Philosophy & Politics

On Law Enforcement, Prison/Military-Industrial Complex, and Institutionalized Disenfranchisement

It takes approximately half the time to be trained to become a law enforcement officer than it takes to become a licensed cosmetologist.

The people giving you haircuts and perms are better trained in their professions than the individuals assigned weapons and political power in order to protect the assets of the wealthy, including private property. NOT to protect the rights of an individual.

If your landlord doesn’t fix your shit, your boss doesn’t pay you on time, police can’t, and won’t, do anything about it. As enforcers of the directly and indirectly racist institutions & social stereotypes embedded in our code of law, law enforcement officers are the domestic enforcement arm of capitalist institutions and private property rights.


The prison-industrial complex encoded in our legal institutions must be dismantled and redesigned in a fashion that protects the rights of the individual. Class struggle is intersectional- these issues disproportionately affect minorities & disenfranchised populations.

I dislike when people say they “hate politics” and don’t participate. Inequality and disenfranchisement is an intersectional issue, and affects everybody, including many individuals who directly benefit from these institutions at times as well (see: toxic masculinity and male suicide, for example).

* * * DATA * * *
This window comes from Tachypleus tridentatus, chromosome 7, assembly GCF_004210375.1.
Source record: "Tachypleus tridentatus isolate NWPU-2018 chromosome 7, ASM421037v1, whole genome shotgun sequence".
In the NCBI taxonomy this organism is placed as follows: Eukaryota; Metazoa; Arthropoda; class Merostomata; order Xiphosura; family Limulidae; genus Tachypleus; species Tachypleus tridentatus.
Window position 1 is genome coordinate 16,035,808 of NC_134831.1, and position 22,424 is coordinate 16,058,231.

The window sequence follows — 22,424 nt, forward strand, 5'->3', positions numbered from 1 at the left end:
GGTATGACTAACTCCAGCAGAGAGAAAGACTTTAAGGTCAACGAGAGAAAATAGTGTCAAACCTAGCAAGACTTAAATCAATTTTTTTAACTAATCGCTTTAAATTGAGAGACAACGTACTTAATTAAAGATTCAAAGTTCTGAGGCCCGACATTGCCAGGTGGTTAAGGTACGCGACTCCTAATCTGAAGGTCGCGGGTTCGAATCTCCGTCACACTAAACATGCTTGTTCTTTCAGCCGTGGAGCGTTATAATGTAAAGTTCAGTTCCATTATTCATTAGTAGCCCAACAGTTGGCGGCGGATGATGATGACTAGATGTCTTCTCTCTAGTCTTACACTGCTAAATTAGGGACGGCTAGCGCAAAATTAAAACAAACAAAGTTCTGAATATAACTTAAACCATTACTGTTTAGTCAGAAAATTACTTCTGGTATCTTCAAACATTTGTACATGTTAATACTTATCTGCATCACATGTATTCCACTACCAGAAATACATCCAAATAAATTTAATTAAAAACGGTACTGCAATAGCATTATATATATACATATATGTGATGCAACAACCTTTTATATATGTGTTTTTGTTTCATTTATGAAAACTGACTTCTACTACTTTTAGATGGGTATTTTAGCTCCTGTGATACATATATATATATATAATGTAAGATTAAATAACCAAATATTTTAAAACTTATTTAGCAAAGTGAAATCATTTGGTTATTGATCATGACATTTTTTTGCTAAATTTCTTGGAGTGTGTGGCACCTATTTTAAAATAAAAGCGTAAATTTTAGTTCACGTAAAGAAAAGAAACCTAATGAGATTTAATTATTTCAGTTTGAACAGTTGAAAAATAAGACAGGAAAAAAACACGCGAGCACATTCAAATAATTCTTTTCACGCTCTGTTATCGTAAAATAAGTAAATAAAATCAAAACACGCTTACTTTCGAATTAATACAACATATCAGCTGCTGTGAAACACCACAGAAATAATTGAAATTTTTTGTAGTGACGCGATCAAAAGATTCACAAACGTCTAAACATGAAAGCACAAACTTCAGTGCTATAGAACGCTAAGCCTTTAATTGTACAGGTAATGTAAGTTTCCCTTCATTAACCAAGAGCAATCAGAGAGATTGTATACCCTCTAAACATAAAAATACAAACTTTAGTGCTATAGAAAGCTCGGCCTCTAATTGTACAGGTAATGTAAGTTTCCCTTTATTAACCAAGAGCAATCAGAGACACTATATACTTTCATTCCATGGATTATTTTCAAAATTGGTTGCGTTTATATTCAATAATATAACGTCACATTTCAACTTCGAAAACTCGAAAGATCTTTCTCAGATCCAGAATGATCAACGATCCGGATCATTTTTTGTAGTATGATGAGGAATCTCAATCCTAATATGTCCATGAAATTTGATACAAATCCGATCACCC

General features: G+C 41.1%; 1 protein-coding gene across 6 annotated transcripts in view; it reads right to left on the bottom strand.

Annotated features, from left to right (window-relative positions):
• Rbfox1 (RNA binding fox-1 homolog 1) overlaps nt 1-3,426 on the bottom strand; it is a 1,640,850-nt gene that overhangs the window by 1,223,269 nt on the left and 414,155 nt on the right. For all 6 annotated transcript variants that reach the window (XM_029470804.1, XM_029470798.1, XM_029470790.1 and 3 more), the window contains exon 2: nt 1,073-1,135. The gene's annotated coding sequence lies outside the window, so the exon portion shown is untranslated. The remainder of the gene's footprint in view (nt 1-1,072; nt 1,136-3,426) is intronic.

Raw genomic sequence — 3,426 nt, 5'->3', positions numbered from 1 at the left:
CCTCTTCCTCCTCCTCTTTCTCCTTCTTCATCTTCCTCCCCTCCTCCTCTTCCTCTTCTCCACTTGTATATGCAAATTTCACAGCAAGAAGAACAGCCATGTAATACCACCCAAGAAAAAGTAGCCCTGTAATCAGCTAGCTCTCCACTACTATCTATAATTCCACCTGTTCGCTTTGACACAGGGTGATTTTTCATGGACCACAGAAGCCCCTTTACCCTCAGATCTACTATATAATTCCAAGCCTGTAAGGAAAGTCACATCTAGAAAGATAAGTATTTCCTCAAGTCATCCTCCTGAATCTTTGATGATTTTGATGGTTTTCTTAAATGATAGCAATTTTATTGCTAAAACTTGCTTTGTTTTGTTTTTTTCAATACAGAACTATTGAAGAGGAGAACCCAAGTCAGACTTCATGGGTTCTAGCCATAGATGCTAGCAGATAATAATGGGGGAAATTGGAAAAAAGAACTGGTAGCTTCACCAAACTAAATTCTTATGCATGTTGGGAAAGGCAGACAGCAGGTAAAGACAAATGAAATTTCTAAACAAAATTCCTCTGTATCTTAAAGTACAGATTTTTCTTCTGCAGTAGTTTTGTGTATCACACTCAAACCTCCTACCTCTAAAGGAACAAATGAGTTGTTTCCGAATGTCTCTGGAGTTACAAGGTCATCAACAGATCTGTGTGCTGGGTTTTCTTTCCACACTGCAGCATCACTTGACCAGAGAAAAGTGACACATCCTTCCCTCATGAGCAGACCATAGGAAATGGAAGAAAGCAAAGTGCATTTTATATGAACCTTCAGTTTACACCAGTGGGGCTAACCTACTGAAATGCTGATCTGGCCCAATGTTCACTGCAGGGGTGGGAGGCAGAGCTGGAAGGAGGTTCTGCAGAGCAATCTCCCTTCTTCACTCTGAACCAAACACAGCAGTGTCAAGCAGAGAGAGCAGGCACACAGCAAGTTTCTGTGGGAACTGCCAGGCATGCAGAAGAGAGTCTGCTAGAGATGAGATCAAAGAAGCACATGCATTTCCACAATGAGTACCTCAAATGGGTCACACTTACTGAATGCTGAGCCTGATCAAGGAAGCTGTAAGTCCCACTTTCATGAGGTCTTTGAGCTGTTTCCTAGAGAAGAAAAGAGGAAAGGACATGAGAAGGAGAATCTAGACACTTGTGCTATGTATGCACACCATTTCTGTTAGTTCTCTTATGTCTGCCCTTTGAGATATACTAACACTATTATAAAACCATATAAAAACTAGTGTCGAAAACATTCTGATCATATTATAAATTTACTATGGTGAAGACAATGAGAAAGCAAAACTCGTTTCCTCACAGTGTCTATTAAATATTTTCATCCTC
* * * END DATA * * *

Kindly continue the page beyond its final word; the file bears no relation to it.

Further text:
The prison-industrial complex engraved in domestic policy is intertwined with American military-industrial complex. The big-money lobbyists whom advocate for wars that send our troops to their deaths in the name of imperialism are the same individuals and organizations that advocate for domestic law that pumps our working class into for-profit private prisons (at disproportionate rates by demographic). I firmly believe the resolution to this issue lies in grassroots movements to recapture political power from the establishment (which is enabled by, and supports, big-money corporate lobbying) in order to change domestic and foreign policy to protect disenfranchised groups from this form of institutionalized oppression.

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